Along with resisting cultural annihilation this fishing village has avoided large-scale development, retaining its sleepy feel despite its considerable natural attractions. It’s basically Raglan and Hot Water Beach rolled into one, but without the tourists. There’s not much here except for the general store/post office, a couple of takeaways and a petrol station. Even Captain Cook blinked and missed the narrow entrance to the large harbour when he sailed past in 1770.
It was in Kawhia that the Tainui waka – one of the ancestral canoes that arrived during the 14th century – made its final landing. The two leaders of the expedition – Hoturoa, the chief/captain, and Rakataura, the tohunga (priest) – knew that their new home was destined to be on the west coast, searching until they finally recognised the prophesied place. When they landed, they tied the waka to a pohutukawa tree on the shore, naming the tree Tangi te Korowhiti. The unlabelled tree still stands on the shoreline between the wharf and Maketu Marae. At the end of its long, epic voyage, the waka was dragged up onto a hill and buried. Sacred stones were placed at either end to mark its resting place.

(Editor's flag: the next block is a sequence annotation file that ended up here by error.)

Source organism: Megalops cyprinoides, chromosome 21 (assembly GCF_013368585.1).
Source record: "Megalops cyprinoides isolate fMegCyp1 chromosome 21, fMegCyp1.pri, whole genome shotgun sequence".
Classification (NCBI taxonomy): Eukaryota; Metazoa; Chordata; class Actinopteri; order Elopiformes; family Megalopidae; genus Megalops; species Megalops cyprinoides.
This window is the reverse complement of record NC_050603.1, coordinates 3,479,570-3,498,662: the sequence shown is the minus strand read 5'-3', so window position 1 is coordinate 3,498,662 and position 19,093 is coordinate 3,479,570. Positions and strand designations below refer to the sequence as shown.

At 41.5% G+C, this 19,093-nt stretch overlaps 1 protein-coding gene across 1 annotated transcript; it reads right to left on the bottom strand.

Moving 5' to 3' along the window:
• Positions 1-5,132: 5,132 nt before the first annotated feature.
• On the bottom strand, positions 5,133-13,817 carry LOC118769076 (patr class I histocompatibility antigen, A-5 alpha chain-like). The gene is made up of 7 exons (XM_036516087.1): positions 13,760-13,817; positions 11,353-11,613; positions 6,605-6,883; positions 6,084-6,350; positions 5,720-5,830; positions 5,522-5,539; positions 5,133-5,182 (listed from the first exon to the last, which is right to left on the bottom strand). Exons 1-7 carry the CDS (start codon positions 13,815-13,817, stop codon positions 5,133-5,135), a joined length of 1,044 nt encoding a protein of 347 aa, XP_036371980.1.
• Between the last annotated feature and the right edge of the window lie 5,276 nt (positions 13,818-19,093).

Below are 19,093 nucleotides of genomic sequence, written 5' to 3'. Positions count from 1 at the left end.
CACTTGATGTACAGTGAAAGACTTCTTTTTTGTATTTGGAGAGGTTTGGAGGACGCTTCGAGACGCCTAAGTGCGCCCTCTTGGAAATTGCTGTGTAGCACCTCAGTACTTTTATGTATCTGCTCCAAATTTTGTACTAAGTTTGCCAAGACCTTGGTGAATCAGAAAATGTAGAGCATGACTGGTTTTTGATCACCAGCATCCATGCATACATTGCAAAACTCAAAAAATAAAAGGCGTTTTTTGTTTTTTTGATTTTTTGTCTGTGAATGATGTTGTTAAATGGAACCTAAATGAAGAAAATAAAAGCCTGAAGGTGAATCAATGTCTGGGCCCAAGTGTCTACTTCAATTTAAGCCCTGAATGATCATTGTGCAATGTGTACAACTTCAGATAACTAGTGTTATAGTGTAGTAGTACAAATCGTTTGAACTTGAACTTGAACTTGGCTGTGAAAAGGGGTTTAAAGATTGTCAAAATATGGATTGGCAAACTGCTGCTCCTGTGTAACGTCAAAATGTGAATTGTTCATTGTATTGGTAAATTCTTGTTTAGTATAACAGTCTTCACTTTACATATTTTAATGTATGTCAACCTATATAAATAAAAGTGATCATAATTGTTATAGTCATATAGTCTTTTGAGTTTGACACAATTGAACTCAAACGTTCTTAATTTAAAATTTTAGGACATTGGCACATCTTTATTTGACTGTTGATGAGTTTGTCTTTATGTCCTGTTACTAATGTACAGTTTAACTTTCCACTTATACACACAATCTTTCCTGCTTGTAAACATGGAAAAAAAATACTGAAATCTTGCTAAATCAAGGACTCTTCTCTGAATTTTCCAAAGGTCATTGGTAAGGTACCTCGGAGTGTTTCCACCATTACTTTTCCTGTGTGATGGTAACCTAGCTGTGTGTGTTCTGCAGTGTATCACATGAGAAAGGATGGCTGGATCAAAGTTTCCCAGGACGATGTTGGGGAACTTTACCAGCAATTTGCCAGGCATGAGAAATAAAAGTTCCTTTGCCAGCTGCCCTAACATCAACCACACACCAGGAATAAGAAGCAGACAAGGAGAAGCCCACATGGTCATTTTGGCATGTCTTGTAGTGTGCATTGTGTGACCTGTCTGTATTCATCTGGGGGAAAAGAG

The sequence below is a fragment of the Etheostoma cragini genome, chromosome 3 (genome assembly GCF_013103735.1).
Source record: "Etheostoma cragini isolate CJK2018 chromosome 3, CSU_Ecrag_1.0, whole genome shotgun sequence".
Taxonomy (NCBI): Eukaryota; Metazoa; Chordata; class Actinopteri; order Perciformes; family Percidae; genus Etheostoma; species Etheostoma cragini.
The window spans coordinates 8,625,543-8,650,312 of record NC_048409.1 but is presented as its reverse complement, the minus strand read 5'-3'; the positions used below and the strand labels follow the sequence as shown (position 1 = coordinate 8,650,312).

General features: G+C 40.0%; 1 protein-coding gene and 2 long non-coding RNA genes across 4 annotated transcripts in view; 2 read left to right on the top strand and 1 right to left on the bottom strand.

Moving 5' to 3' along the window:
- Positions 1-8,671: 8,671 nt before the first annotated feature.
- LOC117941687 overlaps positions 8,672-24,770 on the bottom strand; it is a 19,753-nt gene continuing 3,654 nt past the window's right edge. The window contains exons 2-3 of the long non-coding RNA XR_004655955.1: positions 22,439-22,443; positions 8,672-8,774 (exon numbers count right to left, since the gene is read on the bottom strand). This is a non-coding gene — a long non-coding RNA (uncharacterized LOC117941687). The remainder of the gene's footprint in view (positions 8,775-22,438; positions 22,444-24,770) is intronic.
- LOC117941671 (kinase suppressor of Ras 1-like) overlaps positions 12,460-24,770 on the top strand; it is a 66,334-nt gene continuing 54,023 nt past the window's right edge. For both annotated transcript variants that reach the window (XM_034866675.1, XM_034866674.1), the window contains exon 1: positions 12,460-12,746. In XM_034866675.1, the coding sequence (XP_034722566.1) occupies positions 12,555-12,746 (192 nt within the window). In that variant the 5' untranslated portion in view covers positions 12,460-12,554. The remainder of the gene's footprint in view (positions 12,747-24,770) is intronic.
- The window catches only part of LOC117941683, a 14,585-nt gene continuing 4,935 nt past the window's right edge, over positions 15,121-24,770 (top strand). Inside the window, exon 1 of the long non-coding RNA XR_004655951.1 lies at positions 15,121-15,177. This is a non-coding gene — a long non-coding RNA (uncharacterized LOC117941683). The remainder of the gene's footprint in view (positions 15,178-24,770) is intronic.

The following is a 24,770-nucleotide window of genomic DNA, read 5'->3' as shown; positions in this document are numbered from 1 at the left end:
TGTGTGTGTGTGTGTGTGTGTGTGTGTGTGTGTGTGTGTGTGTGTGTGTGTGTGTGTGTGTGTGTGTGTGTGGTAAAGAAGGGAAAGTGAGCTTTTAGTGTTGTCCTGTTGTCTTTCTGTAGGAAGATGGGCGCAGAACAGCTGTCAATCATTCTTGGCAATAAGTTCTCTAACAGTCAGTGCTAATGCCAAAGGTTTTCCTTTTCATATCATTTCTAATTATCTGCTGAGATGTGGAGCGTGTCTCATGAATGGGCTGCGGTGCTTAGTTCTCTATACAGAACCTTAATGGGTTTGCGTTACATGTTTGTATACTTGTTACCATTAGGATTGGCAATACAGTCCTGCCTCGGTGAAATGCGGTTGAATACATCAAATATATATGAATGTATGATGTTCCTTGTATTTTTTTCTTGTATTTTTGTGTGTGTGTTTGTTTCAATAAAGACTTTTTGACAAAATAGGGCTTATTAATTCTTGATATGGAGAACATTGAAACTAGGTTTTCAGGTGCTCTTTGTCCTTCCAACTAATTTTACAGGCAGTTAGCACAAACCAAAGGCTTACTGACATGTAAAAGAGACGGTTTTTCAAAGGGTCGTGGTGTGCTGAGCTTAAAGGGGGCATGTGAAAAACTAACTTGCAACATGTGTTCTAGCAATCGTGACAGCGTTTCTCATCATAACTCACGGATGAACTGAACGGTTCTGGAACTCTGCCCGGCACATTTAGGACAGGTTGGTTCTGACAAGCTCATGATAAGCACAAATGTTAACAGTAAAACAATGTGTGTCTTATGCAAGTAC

Famed Ngati Toa warrior chief Te Rauparaha, composer of the famous haka ‘Ka Mate’, was born nearby in the 1760s.
Last updated: Feb 17, 2009
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